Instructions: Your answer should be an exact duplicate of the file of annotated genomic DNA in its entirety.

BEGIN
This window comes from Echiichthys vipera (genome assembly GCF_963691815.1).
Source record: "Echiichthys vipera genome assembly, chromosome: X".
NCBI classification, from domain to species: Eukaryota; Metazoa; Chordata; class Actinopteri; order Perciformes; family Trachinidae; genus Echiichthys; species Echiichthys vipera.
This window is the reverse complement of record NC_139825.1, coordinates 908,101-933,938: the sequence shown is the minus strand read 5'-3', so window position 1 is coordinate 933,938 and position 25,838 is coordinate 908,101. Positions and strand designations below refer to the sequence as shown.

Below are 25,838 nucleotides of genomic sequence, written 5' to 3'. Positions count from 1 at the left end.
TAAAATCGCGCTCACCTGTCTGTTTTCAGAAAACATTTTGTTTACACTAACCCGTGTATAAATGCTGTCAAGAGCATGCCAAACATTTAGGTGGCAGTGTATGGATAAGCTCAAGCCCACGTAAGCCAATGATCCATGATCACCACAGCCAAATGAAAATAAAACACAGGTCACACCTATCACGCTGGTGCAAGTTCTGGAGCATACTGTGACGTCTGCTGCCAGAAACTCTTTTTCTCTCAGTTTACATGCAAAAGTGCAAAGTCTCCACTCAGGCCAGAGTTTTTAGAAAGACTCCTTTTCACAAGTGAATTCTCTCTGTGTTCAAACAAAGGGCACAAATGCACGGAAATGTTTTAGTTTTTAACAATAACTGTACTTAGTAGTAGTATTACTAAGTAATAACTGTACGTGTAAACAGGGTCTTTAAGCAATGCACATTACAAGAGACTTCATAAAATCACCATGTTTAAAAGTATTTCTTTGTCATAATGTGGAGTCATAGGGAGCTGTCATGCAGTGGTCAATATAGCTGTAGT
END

This window comes from Echiichthys vipera (genome assembly GCF_963691815.1).
Source record: "Echiichthys vipera genome assembly, chromosome: X".
NCBI classification, from domain to species: Eukaryota; Metazoa; Chordata; class Actinopteri; order Perciformes; family Trachinidae; genus Echiichthys; species Echiichthys vipera.
This window is the reverse complement of record NC_139825.1, coordinates 908,101-933,938: the sequence shown is the minus strand read 5'-3', so window position 1 is coordinate 933,938 and position 25,838 is coordinate 908,101. Positions and strand designations below refer to the sequence as shown.

Below are 25,838 nucleotides of genomic sequence, written 5' to 3'. Positions count from 1 at the left end.
TAAAATCGCGCTCACCTGTCTGTTTTCAGAAAACATTTTGTTTACACTAACCCGTGTATAAATGCTGTCAAGAGCATGCCAAACATTTAGGTGGCAGTGTATGGATAAGCTCAAGCCCACGTAAGCCAATGATCCATGATCACCACAGCCAAATGAAAATAAAACACAGGTCACACCTATCACGCTGGTGCAAGTTCTGGAGCATACTGTGACGTCTGCTGCCAGAAACTCTTTTTCTCTCAGTTTACATGCAAAAGTGCAAAGTCTCCACTCAGGCCAGAGTTTTTAGAAAGACTCCTTTTCACAAGTGAATTCTCTCTGTGTTCAAACAAAGGGCACAAATGCACGGAAATGTTTTAGTTTTTAACAATAACTGTACTTAGTAGTAGTATTACTAAGTAATAACTGTACGTGTAAACAGGGTCTTTAAGCAATGCACATTACAAGAGACTTCATAAAATCACCATGTTTAAAAGTATTTCTTTGTCATAATGTGGAGTCATAGGGAGCTGTCATGCAGTGGTCAATATAGCTGTAGT